Pejo in Italy to Become the 1st Plastic-Free Ski Resort in Europe

Pejo 3000 is a ski resort located in the north of Italy and it will become one of the first ski areas in the world to become free of plastic.

The resort is located right within the Stelvio National Park and has recently announced that they’re prohibiting disposable glasses, straws, cutlery, bottles and other single-use plastic, including mayonnaise and ketchup packets, from their huts as an effort to make the resort eco-friendly.

Why Did the Pejo 3000 Made this Decision?

The decision to go plastic-free came after a study published by scientists from the Milan-Bicocca University and University of Milan emphasized that the glacier Forni near the resort contained microplastics.

The scientists discovered that its surface had 131 to 162 million plastic particles.

They hypothesize that these particles came from the ski equipments of the tourists and have been blown onto the glacier by the wind.

Christian Casarotto, glaciologist at the MUSE, a science museum in Trento, explains that when plastics reaches high altitude, it can remain unchanged for a long period of time, even for decades, and therefore it poses a environmental and health threat.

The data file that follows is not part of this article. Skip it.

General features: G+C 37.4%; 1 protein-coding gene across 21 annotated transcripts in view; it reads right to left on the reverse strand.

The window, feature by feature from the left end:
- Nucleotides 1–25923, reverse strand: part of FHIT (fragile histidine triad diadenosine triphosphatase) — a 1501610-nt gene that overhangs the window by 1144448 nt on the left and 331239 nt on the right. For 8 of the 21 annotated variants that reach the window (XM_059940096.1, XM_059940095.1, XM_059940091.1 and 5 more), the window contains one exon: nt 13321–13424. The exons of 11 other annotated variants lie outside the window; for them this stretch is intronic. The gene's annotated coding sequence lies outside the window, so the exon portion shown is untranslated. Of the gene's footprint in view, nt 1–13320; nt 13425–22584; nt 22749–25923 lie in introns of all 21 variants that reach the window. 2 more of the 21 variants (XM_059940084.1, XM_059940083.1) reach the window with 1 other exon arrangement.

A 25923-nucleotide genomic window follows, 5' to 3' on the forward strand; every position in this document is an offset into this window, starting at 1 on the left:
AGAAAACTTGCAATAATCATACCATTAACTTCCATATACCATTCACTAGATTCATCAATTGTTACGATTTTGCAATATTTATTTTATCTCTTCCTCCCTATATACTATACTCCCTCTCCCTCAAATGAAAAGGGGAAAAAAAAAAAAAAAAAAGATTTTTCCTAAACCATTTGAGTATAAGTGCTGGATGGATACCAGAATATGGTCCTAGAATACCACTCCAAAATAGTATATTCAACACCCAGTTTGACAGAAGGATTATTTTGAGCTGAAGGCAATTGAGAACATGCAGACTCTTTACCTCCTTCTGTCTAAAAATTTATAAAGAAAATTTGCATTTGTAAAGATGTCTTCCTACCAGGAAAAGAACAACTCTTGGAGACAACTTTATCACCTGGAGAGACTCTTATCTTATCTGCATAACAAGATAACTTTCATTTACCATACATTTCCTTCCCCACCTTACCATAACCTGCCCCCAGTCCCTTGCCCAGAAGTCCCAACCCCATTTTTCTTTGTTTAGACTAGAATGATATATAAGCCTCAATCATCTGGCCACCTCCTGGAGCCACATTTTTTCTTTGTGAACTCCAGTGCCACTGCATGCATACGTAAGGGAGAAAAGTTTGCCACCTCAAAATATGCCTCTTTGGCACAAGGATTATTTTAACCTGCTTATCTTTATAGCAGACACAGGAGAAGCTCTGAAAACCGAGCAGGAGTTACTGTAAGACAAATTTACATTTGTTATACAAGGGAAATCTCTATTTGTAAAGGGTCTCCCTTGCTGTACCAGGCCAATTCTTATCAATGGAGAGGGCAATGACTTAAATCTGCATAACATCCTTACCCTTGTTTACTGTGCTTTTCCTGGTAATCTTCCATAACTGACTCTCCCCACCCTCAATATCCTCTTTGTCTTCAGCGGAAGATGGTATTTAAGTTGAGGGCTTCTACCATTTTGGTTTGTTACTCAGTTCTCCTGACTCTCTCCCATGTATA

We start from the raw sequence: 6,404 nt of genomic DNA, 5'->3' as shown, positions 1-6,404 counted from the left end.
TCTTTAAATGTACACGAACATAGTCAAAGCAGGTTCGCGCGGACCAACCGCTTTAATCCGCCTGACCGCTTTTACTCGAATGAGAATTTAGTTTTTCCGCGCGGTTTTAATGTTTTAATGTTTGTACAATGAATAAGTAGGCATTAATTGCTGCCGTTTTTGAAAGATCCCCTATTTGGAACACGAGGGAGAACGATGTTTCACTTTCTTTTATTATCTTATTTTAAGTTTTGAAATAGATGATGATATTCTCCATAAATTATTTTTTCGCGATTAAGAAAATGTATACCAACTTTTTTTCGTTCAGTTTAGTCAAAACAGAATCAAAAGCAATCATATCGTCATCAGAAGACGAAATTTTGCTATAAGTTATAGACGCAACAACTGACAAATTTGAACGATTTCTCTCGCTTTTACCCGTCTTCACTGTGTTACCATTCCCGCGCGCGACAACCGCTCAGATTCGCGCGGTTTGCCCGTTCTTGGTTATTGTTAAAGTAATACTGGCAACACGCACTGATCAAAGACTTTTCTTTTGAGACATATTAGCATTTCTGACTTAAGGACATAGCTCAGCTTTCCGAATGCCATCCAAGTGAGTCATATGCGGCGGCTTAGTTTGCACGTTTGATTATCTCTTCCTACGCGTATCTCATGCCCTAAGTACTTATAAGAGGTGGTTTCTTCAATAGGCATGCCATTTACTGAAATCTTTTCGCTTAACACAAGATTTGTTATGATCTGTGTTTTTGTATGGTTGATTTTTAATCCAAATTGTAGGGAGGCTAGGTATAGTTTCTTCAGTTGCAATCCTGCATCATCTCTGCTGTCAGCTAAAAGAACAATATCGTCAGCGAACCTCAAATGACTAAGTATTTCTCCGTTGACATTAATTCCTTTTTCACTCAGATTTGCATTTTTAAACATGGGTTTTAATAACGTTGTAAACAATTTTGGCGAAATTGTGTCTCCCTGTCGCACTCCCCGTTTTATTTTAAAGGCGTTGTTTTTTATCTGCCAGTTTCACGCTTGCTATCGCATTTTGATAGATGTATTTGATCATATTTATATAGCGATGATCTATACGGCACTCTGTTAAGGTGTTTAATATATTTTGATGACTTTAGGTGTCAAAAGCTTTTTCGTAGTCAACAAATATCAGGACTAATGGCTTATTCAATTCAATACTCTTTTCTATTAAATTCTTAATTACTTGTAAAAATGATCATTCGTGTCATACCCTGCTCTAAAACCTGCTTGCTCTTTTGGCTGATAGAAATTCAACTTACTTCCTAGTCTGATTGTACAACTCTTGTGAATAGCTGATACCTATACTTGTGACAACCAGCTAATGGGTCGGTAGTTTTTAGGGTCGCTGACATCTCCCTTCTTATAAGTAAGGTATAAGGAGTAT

He also added that there is an urgent need of more projects that will help lower the usage of plastic and they need to be applied throughout the Alps.

The ban on plastic is only a small instance of their strategy to make the resort eco-friendlier.

The Dream of Making Pejo 3000 most Sustainable in the Alps

The Val Di Sole ski resort also plans on replacing its diesel snowcats with hybrid ones and come up with further plans to enhance their waste collection, energy use, and recycling.

They’ve already removed plastic covers from one-day ski passes.

According to the ski resort’s general director, Fabio Sacco, their goal is to make the ski area of the Pejo 3000 one of the most sustainable resorts in the Alps.

Luciano Rizzi, president of the local tourism board notes that their local economy is based on tourism; however, it requires specific attention to make sure their natural resources aren’t being depleted.

Their mountains are their treasure and they need to do everything in their power to keep the safe for the generations to come.

Sources:

THE GUARDIAN

LIVE KINDLY

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